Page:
Like other Jewish wedding ceremonies, the Orthodox one is composed of two parts — the betrothal and the marriage —and begins with an invocation and blessings given by the rabbi. He then asks the bride and groom if they “will take each other, promise to cherish and protect....whether in good fortune or in adversity and to seek together with her (him) a life hallowed by the faith of Israel.” At many Orthodox ceremonies the chuppah is held aloft by four men while the wedding ceremony is conducted. The mothers of the bride and groom accompany the bride as she walks to the chuppah and the fathers of the bride and groom accompany the groom as he walks to the chuppah.

The groom usually gives the bride a ring — commonly a simple gold band — and declares: "Behold, you are betrothed to me by this ring according to the law of Moses and Israel. Blessed are you O Lord who makes bridegroom and bride to rejoice" The ring symbolizes the groom will wrap himself around his bride and protect her. Sometimes there is a formal veil lifting ceremony in which the groom lifts the veil after taking a sip of wine.

To mark the end of the betrothal part of the ceremony the rabbi reads the “kutbah “ (marriage contract) aloud and the groom hands the ketubah to the bride before witnesses. Afterwards the marriage part of the ceremony begins. The Seven Blessings — based on the prayer: “We praise you Adonai, our God, Ruler of the universe, Creator of the fruit of the vine” — are read by either honored guests, close relatives or a rabbi. The couple then shares a cup of wine and the groom breaks it symbolizing the destruction of the Temples, and the bride walks around the groom seven times, symbolizing the seven days God used to create the universe. Sometimes the couple then walks under a canopy after breaking the cup, symbolizing their first home and God watching over them.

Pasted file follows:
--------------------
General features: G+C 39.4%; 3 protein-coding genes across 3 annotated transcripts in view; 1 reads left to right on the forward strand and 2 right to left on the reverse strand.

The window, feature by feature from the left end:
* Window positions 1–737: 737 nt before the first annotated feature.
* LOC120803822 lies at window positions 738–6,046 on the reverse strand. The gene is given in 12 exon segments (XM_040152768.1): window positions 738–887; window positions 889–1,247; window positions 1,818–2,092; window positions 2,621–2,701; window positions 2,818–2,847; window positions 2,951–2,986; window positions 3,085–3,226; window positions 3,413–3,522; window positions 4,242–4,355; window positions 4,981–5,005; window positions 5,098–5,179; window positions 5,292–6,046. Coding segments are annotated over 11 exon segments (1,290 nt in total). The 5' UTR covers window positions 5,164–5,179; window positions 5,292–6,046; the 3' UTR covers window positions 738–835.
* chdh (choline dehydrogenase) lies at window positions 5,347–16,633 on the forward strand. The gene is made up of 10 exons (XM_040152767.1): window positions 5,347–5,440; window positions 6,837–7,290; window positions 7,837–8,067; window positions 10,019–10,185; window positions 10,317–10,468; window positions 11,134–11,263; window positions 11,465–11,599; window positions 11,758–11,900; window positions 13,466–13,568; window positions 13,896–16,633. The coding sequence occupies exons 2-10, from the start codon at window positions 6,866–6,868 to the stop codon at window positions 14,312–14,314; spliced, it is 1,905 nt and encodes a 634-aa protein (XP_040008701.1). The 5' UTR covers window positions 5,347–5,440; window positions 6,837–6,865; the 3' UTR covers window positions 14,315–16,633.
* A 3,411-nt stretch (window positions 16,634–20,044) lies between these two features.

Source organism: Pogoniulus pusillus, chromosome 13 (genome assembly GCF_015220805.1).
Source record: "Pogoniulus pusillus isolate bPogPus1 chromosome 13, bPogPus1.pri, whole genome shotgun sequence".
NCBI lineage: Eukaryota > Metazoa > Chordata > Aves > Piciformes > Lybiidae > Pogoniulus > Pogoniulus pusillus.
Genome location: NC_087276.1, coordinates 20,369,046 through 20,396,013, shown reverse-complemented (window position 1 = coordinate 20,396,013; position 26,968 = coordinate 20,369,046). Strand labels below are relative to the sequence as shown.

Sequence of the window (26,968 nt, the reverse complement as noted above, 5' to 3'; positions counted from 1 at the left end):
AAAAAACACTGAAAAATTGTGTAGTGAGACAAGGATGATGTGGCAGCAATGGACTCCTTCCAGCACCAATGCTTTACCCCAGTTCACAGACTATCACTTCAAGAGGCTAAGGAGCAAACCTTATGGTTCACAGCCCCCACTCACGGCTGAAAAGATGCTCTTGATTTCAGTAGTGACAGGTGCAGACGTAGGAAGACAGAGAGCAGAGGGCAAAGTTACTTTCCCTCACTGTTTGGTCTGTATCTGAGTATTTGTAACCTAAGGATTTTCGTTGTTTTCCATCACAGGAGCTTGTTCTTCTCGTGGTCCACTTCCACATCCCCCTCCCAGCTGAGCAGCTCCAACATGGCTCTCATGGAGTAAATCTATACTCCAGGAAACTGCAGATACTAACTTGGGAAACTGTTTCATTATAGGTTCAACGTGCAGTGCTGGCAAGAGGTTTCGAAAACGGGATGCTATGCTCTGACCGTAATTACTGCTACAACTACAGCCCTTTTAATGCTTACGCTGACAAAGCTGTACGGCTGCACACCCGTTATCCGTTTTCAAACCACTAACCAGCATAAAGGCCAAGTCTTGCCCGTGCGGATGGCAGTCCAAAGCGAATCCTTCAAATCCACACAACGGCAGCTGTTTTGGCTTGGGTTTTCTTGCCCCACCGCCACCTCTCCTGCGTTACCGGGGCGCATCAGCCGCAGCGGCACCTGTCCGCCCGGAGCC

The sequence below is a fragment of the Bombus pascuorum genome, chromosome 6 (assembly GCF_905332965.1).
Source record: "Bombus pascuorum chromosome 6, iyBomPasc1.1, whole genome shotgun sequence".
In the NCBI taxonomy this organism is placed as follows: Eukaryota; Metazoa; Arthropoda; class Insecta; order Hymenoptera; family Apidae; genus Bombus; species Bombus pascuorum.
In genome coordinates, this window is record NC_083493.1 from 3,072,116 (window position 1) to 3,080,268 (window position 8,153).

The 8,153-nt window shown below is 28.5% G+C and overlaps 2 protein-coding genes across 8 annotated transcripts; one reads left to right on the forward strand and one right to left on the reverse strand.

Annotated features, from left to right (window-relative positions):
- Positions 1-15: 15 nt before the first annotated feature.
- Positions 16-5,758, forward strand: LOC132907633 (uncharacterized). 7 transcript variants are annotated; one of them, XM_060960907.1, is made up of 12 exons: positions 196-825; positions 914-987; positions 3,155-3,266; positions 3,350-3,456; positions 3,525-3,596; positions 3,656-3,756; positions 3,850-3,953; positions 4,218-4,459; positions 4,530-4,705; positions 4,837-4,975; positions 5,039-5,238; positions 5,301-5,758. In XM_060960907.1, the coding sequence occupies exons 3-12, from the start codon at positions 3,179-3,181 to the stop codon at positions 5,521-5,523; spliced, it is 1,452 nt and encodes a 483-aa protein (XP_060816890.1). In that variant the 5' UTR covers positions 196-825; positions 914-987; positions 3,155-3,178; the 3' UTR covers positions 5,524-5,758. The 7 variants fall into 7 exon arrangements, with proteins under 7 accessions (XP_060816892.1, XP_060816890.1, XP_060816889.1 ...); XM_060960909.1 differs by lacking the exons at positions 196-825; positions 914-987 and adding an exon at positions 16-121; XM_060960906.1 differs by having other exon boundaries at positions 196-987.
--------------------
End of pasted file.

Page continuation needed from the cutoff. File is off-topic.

After the ceremony the couple are allowed to enter a private room where they can spend a short amount of time alone. In the old days the bride and groom fed food to each other to symbolize support for each during their marriage. When they emerge from the room the couple are regarded as married. After the wedding guests wish the couple “”mazel tov” ,” or good luck. For the next seven days newlywed Orthodox couples are supposed to eat a meal with a minyan in which the seven blessings recited at the wedding are repeated.

Image Sources: Wikimedia Commons

Text Sources: Internet Jewish History Sourcebook; “World Religions” edited by Geoffrey Parrinder (Facts on File Publications, New York); “ Encyclopedia of the World’s Religions” edited by R.C. Zaehner (Barnes & Noble Books, 1959); “Old Testament Life and Literature” by Gerald A. Larue, New International Version (NIV) of The Bible,; Wikipedia, National Geographic, BBC, New York Times, Washington Post, Los Angeles Times, Smithsonian magazine,, London, Library of Congress, The New Yorker, Reuters, AP, AFP, Lonely Planet Guides, and various books and other publications.

Last updated March 2024